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Natural Awakenings South Jersey

Know Your ‘Gut Feeling’

Jun 29, 2020 05:30PM ● By Jennifer Phillips

Dr Jen Phillips

As we carefully and cautiously emerge from our purposeful seclusion, it is as important as ever to support immunity, gut function as well as reducing stress. Viruses are still around us as natural inhabitants of our planet. Gut health, stress management and immune support continue to be  priorities. Immunity starts in the gut and ends with stress.

Chronic stress can affect the delicate endocannabinoid system (ECS) in our gut. The ECS is a widely distributed transmitter system that controls gut functions peripherally and centrally. This, in turn, can affect the appetite or cause IBS to flare.

Those experiencing changes in digestion during the pandemic are not alone. Many folks are talking about certain unpleasant changes in regularity and even episodes of stomach pain and indigestion.

Supporting the ECS supports the gut-brain connection. Cannabinoids provide natural support to the system, giving us the “gut feeling” or mood support we associate with a healthy digestive system. Neurotransmitters and immune cells are produced in the gut, making it extremely important to support during times of stress.

Here are a few things you can do to support your own ECS for healthy gut function (and thereby support your mood and immunity):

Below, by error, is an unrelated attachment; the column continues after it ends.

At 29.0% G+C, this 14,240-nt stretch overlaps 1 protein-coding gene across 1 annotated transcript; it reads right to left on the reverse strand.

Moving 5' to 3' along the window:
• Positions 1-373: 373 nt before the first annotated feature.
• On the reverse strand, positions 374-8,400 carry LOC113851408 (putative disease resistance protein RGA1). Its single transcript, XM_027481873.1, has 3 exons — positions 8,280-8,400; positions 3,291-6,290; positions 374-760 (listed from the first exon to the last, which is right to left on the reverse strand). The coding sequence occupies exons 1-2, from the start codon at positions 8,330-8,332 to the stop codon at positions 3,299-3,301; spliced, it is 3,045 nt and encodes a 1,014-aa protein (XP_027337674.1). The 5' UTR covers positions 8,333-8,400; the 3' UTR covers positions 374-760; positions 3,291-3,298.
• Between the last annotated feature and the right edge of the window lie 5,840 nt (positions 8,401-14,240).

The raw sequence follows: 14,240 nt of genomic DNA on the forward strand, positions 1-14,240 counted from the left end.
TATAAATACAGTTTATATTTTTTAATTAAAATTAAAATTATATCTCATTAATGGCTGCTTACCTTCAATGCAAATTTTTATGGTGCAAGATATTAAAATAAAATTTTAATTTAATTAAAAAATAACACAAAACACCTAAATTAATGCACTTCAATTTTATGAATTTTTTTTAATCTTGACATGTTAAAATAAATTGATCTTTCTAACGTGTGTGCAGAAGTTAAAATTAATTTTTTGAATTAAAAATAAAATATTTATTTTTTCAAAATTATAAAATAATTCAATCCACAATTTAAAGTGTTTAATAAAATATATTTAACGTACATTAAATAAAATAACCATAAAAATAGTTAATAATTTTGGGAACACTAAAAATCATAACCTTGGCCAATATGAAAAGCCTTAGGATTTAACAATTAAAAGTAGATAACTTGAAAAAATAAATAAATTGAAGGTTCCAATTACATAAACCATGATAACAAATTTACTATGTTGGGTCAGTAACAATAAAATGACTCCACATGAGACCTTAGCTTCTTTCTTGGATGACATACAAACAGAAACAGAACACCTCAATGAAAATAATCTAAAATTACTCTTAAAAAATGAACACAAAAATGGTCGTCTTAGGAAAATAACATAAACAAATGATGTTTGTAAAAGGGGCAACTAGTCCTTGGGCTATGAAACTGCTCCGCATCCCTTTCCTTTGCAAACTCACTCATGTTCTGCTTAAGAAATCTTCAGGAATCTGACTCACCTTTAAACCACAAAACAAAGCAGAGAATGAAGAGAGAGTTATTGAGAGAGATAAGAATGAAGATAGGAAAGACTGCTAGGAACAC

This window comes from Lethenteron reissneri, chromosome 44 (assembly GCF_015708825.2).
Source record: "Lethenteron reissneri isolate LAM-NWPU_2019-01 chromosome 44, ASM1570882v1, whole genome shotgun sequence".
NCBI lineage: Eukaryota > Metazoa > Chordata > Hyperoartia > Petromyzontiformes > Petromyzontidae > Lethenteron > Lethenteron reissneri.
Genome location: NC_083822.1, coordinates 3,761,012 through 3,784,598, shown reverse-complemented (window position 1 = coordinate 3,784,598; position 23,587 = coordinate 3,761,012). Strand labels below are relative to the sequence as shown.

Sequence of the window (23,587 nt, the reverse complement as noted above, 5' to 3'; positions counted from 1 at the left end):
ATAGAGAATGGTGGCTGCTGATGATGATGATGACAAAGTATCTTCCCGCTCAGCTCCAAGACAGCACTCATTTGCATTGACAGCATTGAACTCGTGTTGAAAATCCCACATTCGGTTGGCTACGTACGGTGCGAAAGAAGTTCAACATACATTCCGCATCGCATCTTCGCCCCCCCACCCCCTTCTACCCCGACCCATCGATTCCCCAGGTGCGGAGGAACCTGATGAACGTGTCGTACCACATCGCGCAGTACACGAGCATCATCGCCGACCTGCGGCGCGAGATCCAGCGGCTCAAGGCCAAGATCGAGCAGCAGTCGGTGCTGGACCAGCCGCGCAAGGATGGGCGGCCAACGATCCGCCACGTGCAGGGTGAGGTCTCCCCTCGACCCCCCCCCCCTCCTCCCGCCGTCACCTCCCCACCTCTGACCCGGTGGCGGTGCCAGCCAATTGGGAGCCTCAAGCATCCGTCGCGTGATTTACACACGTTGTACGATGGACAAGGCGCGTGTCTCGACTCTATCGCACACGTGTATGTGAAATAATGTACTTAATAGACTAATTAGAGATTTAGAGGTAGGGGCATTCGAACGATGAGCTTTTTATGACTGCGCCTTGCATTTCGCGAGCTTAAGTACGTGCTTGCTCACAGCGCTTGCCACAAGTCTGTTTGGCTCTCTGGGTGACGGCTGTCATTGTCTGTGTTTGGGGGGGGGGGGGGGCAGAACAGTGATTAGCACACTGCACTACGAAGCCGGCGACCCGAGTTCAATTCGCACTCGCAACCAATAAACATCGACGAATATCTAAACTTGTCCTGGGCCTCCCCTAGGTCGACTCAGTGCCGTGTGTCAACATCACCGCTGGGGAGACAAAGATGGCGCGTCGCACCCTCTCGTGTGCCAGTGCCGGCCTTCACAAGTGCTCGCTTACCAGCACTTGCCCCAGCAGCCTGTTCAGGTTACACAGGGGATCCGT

1. Regulate stress as much as possible

Take a walk, meditate for 15 minutes daily and get adequate sleep.

2. Take a probiotic supplement

One of the best-known probiotics, Lactobacillus acidophilus, modulates the ECS in the gut. 

3. Eat dietary cannabinoids and other foods that support a healthy ECS

Fatty fish, nuts and seeds provide the essential fats that are the building blocks of endocannabinoids. Also, choose foods that contain phytocannabinoids, such as dark chocolate and black truffle.

Cruciferous vegetables (cauliflower, broccoli and cabbage) contain a compound called indole-3-carbinol that is transformed in your gut into diindolylmethane (DIM), which acts positively on the CB2 receptors. Many herbs and spices, including black pepper, clove, cinnamon, oregano, basil, lavender and rosemary, are rich in the phytocannabinoid beta-caryophyllene.

 4. Take a phytocannabinoid supplement

A supplement that includes phytocannabinoids from sources such as hemp, clove, black pepper and hops can help balance the endocannabinoid system.

 Dr. Jennifer Phillips practices naturopathic medicine at the Merchantville Medical Wellness Center, in Merchantville. For more information or to schedule an appointment, call 856-488-7067 or visit NaturopathyNJ.com.

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